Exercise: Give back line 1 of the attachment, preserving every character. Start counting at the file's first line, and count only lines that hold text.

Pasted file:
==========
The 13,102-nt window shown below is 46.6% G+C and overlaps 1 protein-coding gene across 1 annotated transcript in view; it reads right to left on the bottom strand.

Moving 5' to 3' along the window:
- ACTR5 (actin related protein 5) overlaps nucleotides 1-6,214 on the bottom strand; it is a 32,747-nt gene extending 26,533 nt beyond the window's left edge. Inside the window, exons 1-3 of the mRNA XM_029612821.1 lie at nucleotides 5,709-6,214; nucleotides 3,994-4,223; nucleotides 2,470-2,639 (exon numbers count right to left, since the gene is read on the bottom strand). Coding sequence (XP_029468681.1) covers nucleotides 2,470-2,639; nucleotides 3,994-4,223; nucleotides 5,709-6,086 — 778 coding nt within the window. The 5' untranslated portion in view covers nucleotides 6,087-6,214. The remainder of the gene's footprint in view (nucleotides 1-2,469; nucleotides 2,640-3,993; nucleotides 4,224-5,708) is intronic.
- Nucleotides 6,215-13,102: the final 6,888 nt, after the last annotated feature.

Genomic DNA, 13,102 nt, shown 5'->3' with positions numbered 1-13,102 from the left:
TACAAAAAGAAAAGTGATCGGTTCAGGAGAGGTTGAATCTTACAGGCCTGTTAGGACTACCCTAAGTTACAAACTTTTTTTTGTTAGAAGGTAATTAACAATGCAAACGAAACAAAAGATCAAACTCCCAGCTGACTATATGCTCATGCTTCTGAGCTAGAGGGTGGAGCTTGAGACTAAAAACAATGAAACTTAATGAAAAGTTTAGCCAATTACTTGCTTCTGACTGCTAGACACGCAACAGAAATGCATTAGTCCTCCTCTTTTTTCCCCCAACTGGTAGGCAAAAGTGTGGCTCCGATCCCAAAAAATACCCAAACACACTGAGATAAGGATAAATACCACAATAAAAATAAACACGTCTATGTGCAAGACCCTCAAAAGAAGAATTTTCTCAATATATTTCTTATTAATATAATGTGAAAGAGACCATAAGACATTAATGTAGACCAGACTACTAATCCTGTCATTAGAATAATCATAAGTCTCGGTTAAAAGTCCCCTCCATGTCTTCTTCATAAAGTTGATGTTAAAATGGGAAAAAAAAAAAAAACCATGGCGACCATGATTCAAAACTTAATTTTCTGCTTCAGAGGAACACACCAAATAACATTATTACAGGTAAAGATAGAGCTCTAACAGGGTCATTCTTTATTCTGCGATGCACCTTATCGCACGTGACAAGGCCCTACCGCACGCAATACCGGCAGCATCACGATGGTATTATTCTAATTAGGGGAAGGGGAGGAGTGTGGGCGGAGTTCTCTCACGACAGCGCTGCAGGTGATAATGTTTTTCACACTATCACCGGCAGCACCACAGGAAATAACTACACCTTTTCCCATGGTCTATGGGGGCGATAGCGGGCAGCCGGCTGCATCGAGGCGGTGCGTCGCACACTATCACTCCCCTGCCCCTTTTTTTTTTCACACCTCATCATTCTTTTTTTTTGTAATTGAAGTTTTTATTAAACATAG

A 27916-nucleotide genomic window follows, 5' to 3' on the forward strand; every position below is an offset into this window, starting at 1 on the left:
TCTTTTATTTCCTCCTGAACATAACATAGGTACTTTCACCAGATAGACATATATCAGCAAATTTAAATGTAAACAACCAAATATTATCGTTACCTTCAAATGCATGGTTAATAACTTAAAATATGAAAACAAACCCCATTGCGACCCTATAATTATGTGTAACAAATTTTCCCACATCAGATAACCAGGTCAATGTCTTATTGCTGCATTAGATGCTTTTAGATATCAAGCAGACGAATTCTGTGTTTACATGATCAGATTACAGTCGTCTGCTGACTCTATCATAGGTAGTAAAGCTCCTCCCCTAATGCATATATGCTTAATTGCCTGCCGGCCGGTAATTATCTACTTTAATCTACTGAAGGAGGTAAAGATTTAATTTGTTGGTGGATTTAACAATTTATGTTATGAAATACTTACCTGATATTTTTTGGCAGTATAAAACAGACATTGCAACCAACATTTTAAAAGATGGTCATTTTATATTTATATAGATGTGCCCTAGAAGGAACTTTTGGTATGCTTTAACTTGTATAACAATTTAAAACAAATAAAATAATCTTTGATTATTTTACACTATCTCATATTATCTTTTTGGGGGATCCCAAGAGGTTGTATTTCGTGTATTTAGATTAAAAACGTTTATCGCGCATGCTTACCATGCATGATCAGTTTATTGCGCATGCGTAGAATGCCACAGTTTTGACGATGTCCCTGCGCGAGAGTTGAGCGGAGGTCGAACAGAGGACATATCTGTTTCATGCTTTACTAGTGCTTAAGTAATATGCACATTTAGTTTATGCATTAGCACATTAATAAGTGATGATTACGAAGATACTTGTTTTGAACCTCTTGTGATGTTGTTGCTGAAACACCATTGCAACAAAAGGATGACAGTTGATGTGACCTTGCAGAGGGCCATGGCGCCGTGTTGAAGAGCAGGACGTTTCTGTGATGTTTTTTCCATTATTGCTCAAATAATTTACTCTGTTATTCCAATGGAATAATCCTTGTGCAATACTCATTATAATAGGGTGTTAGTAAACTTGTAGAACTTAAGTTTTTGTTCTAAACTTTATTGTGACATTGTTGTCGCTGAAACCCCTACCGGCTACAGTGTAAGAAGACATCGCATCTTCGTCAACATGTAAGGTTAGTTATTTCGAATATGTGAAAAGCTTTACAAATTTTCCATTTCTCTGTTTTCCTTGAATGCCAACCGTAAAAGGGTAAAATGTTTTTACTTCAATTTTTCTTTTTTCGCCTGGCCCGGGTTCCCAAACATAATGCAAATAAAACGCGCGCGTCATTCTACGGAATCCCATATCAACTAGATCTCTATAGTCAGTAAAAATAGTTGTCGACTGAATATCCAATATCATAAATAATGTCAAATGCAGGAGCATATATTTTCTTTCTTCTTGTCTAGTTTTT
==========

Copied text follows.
The 13,102-nt window shown below is 46.6% G+C and overlaps 1 protein-coding gene across 1 annotated transcript in view; it reads right to left on the bottom strand.